I will cite some key focusing events, some important outcomes, and examples of my peripheral involvement.
4.1 Late Twentieth Century: Emergency Management as a New Frontier, 1975–2000
During the last quarter of the previous century, there were six disasters that qualify as defining or focusing events:
Hurricane Hugo (1989)
Loma Prieta (1989)
Exxon Valdez (1989)
Hurricane Andrew (1992)
Great Midwest Floods (1993)
Northridge Earthquake (1994)
These disasters resulted in the following major organizational/professional activities or actions:
Work of the NGA; creation and implementation of Comprehensive Emergency Management Project results
Formation of FEMA on June 19, 1978, by executive order of the president
Development of the Federal Response to a Catastrophic Earthquake Plan, which was the precursor to the National Response Plan and later the National Response Framework
First ICMA “Green Book” on emergency management (1991), a seminal textbook (funded by FEMA!) that was used for about 15 years and contributed to the growth of higher education in emergency management programs
Creation of PERI (1997) with a private endowment. Its staff of risk takers funded small projects and exerted their independence in support of worthwhile missions.
During this period, my contributions and products were as follows:
Served as lead author of Community Recovery after a Major Disaster (1985), a monograph published by Natural Hazards Research and Applications Information Center (NHRAIC).
Did Hurricane Hugo fieldwork with Roy Popkin, with a Quick Response grant from NHRAIC, and coauthored a Quick Response Research Report for the National Hazards Center (1989).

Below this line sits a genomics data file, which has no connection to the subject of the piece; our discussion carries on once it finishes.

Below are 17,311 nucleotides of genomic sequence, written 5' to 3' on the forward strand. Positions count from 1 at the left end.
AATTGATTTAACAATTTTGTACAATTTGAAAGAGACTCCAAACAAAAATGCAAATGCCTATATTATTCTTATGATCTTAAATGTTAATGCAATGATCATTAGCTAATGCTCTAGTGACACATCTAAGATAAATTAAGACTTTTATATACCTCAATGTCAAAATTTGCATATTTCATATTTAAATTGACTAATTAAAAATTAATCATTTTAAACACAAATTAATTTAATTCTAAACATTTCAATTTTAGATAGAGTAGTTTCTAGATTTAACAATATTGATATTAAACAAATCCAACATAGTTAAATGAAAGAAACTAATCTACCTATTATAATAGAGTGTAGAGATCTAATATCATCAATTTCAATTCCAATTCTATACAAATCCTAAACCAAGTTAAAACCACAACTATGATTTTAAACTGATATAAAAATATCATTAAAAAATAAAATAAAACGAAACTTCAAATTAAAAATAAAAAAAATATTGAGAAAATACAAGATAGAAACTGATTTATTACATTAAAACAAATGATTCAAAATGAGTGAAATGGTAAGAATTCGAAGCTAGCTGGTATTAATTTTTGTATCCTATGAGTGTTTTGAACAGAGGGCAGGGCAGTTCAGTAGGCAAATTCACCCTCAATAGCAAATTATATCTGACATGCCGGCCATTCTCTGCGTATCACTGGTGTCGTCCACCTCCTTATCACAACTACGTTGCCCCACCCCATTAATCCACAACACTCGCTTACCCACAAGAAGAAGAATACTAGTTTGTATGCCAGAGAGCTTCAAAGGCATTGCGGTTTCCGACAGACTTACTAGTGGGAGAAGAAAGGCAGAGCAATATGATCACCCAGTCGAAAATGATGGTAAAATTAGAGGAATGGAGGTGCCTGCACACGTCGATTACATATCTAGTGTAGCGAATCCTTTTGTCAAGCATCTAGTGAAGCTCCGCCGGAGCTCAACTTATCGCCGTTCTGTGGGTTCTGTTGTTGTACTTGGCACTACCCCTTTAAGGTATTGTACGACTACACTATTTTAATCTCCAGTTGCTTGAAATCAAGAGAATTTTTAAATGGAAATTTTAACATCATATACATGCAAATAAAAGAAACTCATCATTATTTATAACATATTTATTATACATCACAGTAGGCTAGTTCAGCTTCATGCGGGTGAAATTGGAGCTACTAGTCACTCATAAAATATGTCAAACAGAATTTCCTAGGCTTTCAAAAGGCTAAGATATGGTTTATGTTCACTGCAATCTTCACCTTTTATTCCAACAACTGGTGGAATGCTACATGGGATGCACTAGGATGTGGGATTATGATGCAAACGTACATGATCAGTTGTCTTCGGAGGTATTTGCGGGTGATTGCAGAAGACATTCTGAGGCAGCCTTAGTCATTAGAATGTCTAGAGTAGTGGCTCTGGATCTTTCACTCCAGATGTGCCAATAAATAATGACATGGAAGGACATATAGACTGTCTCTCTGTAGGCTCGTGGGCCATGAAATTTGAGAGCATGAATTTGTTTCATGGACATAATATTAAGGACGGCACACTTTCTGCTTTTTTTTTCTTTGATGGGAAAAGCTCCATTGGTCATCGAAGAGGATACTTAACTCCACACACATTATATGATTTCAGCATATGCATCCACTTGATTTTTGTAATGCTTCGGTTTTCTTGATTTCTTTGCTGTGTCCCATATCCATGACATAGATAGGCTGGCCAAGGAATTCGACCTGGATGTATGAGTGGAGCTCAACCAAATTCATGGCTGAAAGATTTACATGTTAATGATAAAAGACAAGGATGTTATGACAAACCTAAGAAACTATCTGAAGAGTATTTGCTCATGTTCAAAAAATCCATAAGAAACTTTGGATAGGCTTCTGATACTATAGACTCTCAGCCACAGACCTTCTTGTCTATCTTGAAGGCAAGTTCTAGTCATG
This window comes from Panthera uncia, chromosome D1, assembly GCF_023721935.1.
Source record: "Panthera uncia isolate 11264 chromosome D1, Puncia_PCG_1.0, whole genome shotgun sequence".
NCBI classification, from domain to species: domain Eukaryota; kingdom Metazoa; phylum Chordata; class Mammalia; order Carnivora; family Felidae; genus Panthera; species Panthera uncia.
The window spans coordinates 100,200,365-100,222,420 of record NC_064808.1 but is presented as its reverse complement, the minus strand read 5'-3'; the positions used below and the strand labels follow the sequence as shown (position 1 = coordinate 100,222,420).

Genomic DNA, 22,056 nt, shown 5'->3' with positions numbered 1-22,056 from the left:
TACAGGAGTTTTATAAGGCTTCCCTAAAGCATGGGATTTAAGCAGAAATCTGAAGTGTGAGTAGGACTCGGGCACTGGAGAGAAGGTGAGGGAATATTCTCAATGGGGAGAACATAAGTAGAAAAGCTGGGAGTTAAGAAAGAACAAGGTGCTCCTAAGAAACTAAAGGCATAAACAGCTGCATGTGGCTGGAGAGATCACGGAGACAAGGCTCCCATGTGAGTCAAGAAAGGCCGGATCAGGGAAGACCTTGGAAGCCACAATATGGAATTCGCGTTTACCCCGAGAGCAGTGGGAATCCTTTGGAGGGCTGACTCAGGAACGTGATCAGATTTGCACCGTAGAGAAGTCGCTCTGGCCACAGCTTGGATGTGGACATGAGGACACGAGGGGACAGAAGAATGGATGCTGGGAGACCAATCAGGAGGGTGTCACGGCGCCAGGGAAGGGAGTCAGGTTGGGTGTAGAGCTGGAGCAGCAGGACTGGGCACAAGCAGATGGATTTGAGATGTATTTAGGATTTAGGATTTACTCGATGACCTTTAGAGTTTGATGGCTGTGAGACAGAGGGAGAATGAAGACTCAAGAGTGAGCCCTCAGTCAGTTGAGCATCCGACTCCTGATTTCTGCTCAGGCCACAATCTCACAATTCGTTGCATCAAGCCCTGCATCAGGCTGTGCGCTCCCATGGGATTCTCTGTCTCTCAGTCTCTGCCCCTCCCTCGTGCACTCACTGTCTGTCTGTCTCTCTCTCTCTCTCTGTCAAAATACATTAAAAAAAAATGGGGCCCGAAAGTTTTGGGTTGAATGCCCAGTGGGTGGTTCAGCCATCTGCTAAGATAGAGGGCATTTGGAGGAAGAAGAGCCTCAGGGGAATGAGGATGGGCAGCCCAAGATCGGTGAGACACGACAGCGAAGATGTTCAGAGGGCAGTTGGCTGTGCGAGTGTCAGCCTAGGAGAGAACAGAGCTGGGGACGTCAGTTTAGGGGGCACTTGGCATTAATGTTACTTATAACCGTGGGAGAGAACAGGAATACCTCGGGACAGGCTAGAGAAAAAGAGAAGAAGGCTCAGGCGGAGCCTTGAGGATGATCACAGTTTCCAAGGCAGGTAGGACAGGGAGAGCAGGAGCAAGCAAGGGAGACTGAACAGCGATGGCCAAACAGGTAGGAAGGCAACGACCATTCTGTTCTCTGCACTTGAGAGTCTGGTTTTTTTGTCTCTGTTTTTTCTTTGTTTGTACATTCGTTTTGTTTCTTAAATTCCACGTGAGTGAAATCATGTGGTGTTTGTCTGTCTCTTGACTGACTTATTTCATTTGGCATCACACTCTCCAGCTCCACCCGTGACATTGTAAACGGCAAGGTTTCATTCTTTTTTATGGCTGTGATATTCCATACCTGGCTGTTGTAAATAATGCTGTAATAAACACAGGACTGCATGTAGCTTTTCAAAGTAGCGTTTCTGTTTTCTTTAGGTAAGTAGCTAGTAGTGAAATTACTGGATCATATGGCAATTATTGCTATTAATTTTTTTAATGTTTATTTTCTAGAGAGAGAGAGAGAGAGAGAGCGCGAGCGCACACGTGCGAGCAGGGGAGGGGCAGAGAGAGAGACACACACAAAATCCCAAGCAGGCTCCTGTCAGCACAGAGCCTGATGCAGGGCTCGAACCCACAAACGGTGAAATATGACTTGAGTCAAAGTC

Prepared the chapter on recovery for first ICMA “Green Book” on emergency management (1991).
Did Hurricane Andrew fieldwork (1992) for both ICMA and as part of a team at the National Academy of Public Administration (NAPA) that issued the report, Coping with Catastrophe (1993).
Regarding the NAPA report, done 12 years into FEMA’s operation and about halfway through its roughly 25 years as an independent agency, it was essentially the first in-depth evaluation of the agency and was the result of serious failures by FEMA after Hurricane Andrew. The report turned out to be a very significant product, one that did in fact influence decision-makers and public policy makers. For James Lee Witt, for example, who assumed his position as FEMA director just as the report was being finished, it was instrumental in supporting his significant efforts to bolster hazard mitigation, among other things.
5 Early Twenty-First Century: 2000–2015
During the first 15 years of this current century, there were five disasters that qualify as defining or focusing events:
Attacks on WTC and Pentagon (2001)
Hurricanes Katrina/Rita/Wilma (2005)
British Petroleum (BP) Oil Spill (2010)
Megastorm Sandy (2012)
Various catastrophic events worldwide, such as those in Haiti, Japan, and Nepal.
All of these events were huge and can be considered “focusing events or game changers.” They set a record for each of the three types of disasters: natural, man-made accidental, and man-made intentional. Entire books have been written about each of them, and probably more will come. This is not the time to elaborate on all these events, but I would like to talk briefly about 9/11 and Hurricane Sandy.
5.1 September 11, 2001
Among my professional contributions during this period were some post-9/11 reports and preparation of the Terrorism Time Line (http://www.disaster-timeline.com), which provides a snapshot of the outpouring of laws, regulations, guidance, and organizational changes that occurred between 2001 and 2008. In less than a decade, there were
Twenty-one major laws
Thirty-six executive directives
Thirty-eight national strategies, plans, or national-level exercises
Fourteen other federal actions and organizational changes, including the formation of the U.S. Department of Homeland Security (DHS).
To my knowledge, it is the greatest outpouring of public policy actions to take place in US history in less than one decade.
5.2 Hurricane Sandy